She had always been a three-sport athlete, but after breaking both of her legs in her eighth-grade year, Cami needed a temporary halt from her winter sport to heal and undergo rehab. She took a leap of faith and became a wrestling manager.

"Becoming a wrestling manager is something that I never thought I would do," said Cami, who attends Centerville High School in Ohio. "To be completely transparent, I had never been around the sport of wrestling or attended a wrestling match before committing to this position."

Initially, Cami thought her duties as a wrestling manager would only last one year as she rehabbed from injury. But she not only enjoyed her duties and the leadership skills she gained in her first year as a wrestling manager -- but also gained a newfound respect for the sport -- that she continued as a manager for four years. 

"Let me tell you, this role was nothing like I had imagined," said Cami. "I have been around sports my whole life, but I full-heartedly believe that it takes a special person to become a wrestler. Wrestlers go through blood, sweat and tears to compete in this sport. I have learned so much about the sport of wrestling through this position, not only about the technique and rules of wrestling, but also important life skills in being a leader/manger."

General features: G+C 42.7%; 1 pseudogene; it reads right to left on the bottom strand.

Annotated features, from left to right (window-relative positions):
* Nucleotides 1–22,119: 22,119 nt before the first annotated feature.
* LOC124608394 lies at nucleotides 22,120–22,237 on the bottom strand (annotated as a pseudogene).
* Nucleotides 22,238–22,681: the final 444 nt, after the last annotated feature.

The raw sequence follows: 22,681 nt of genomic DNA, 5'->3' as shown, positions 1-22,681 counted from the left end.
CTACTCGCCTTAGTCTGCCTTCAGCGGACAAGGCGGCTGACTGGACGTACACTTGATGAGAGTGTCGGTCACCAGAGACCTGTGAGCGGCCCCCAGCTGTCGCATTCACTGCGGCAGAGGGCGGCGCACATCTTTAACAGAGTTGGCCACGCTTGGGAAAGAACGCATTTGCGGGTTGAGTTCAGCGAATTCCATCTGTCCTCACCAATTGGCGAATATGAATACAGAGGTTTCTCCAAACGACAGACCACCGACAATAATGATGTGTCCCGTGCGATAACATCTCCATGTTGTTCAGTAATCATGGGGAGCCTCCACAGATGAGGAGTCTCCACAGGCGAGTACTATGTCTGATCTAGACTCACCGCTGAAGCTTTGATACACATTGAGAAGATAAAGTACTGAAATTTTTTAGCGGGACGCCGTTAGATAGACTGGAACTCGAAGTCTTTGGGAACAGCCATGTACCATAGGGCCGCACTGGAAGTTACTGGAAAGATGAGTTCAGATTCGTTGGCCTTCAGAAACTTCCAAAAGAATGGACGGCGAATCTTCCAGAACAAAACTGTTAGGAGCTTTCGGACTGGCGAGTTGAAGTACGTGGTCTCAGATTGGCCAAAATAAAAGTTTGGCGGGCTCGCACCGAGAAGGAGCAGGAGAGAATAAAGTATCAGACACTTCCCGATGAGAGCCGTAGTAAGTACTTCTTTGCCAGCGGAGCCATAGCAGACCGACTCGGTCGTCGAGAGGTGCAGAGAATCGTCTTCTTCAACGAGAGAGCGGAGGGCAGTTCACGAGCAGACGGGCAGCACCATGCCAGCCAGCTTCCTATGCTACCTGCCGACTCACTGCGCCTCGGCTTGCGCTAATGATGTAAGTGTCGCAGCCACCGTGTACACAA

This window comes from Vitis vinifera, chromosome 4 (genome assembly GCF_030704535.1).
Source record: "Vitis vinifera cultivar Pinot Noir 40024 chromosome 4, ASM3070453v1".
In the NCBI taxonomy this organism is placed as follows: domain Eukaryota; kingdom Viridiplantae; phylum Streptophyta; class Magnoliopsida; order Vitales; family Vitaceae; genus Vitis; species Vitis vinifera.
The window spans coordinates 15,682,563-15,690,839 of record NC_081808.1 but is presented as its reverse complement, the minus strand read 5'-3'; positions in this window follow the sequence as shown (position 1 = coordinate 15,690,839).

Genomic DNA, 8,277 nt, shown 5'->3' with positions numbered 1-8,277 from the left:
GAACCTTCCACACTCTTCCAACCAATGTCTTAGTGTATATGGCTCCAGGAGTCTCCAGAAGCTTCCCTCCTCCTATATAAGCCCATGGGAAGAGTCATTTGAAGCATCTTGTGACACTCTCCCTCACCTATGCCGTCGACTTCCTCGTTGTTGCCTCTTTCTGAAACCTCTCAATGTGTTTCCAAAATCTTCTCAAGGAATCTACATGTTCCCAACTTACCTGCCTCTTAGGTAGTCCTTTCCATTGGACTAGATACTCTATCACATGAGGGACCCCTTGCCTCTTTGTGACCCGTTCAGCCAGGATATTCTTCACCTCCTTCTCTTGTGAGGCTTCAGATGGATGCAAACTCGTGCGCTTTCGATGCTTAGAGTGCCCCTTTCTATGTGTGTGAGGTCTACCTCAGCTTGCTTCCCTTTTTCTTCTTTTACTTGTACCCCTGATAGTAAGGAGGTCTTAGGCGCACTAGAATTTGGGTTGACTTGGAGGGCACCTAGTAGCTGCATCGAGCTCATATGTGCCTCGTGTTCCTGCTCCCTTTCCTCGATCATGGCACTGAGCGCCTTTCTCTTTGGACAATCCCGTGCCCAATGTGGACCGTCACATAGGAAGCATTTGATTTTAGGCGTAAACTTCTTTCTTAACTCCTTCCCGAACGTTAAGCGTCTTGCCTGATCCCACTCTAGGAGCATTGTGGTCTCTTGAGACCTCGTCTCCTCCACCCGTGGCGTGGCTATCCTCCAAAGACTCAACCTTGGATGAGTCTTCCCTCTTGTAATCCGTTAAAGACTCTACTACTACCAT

She will attend The Ohio State University and hopes to be a wrestling manager for the Buckeyes.

Grace Lupton

Grace Lupton, a senior at Falcon High School in Colorado, aspires to be a human trafficking detective one day. She believes the skills gained as a wrestling manager will help her in the future. 

"Every day law enforcement officers utilize skills such as communication, leadership and delegation," said Grace, who maintains a GPA of 4.369 (on 4.0 scale). "All of these skills have been built by my time as a manager, and I could not be more grateful for the life experiences it has prepared me for. These skills, along with many others I did not list, have made me a better person, not just currently, but also for the future."

While Grace has been a wrestling manager since she was in eighth grade, her wrestling team used MatBoss for the time this past season, which she says relieved stress and saved time for her and was a useful tool for the wrestlers on the team.